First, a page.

Development and Flight Experiment of a Skycrane-Like Terrestrial Lander Demonstrator (StarTiger Dropter)

The StarTiger Dropter project was a Research and Technology development of the ESA STARTIGER initiative aiming at developing and improving key technologies for future planetary exploration, in particular for descent and landing missions such as the Mars Precision Lander Mission. The project was led by Airbus Defense and Space (ADS) in Bremen, Germany, and also involved ADS(F), DFKI (D) and IAII(PL).

Spin.Works led the development of the visual navigation and vision-based hazard detection avoidance system.

The project involved building a terrestrial landing test vehicle based on a multi-rotor carrier platform, which was used to deploy an exploration rover mockup using a bridle system. It also involved the construction of a Mars-representative terrain at the Trauen Test Site in northern Germany, in which a pre-defined rock distribution akin to that observed on prior Mars missions was implemented.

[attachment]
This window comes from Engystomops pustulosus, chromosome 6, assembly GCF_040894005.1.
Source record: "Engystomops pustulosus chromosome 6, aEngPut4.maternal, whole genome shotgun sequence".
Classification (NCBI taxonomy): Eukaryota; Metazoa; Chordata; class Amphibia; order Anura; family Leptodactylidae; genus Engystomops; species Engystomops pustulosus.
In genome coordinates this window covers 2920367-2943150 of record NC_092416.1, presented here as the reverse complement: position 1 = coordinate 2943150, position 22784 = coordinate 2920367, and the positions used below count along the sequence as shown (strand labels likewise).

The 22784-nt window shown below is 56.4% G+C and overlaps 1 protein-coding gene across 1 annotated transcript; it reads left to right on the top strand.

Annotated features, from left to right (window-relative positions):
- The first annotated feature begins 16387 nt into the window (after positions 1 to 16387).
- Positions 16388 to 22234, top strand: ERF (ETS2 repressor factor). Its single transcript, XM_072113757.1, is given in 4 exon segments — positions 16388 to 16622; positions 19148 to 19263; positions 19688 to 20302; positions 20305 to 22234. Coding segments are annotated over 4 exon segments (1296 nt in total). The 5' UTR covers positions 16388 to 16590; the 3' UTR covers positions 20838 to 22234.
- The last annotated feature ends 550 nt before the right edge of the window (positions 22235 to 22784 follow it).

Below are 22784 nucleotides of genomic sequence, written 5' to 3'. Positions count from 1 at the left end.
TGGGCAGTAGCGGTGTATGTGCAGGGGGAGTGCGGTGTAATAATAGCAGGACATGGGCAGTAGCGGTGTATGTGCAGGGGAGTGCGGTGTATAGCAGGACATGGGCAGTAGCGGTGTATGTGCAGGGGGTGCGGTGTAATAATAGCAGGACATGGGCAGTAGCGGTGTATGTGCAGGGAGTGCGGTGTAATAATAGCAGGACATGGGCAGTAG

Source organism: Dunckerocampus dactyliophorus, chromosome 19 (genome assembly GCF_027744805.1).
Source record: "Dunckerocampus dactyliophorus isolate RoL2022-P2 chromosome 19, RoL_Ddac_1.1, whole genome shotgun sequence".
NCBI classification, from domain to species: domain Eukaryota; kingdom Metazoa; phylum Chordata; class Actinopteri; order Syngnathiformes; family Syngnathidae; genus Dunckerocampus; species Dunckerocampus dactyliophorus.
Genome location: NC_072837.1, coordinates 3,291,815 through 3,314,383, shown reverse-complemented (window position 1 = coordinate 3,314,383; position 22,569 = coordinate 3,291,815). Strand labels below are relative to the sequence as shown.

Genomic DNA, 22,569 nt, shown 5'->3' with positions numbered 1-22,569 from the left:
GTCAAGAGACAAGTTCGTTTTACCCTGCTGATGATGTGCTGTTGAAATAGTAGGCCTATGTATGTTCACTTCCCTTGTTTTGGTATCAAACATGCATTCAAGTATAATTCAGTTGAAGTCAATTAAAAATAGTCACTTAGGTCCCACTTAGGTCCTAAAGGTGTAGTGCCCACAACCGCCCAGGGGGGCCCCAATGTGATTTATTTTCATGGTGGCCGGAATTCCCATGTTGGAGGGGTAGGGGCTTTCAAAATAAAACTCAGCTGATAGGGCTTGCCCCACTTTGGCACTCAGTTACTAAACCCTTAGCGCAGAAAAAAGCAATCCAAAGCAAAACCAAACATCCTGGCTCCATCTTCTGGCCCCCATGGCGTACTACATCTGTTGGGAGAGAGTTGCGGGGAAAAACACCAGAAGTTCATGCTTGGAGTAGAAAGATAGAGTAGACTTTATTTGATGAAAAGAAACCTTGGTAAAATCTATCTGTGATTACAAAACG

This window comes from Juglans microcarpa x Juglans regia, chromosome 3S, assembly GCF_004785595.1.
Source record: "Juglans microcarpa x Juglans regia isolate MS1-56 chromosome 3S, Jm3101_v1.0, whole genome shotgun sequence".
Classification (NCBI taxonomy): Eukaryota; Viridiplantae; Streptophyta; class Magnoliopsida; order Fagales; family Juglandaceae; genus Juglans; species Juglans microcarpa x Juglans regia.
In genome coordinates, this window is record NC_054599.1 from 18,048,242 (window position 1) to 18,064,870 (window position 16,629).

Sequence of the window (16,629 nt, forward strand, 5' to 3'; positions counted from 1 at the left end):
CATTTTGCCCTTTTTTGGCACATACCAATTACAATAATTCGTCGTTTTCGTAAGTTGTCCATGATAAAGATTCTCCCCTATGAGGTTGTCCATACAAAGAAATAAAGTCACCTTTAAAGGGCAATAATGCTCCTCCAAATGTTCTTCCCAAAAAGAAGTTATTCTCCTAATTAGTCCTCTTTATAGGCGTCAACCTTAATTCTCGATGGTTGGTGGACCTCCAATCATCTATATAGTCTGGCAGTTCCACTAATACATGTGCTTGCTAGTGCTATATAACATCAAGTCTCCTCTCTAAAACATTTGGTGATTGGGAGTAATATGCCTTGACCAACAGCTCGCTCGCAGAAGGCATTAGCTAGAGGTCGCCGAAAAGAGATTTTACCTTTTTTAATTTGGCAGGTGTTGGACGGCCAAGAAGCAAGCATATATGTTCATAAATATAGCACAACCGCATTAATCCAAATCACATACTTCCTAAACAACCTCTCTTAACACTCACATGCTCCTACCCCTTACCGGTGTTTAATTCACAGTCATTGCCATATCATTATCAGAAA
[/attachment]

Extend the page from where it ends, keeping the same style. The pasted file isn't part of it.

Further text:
The tasks under the responsiblity of Spin.Works comprised:

  • – Descent and Landing Simulation tool for the multi-rotor
  • – Real-time embedded Vision-aided Navigation using multiple sensors: Inertial Measurement Unit, Range measurements, and image-based observations
  • – Real-time vision-based Hazard Detection and Avoidance system

The Visual-Inertial Navigation system was implemented in a Smart Camera and placed below the multi-rotor next to a sensor suite composed of an IMU and a laser range finder. Images were acquired, processed and stored in real-time. The results from the image processing stage then fed to the navigation filter, which produced state estimates at a very high rate to the translational control system, in order to ensure a stable flight and a safe, accurate rover deployment.

Several test flights were performed to demonstrate the ability of autonomously and safely deloying the rover, in April-May 2014. A related ESA activity, albeit far more ambitious, is currently being led by Spin.Works with its’ partners.


For more information on the project, visit the ESA Website at: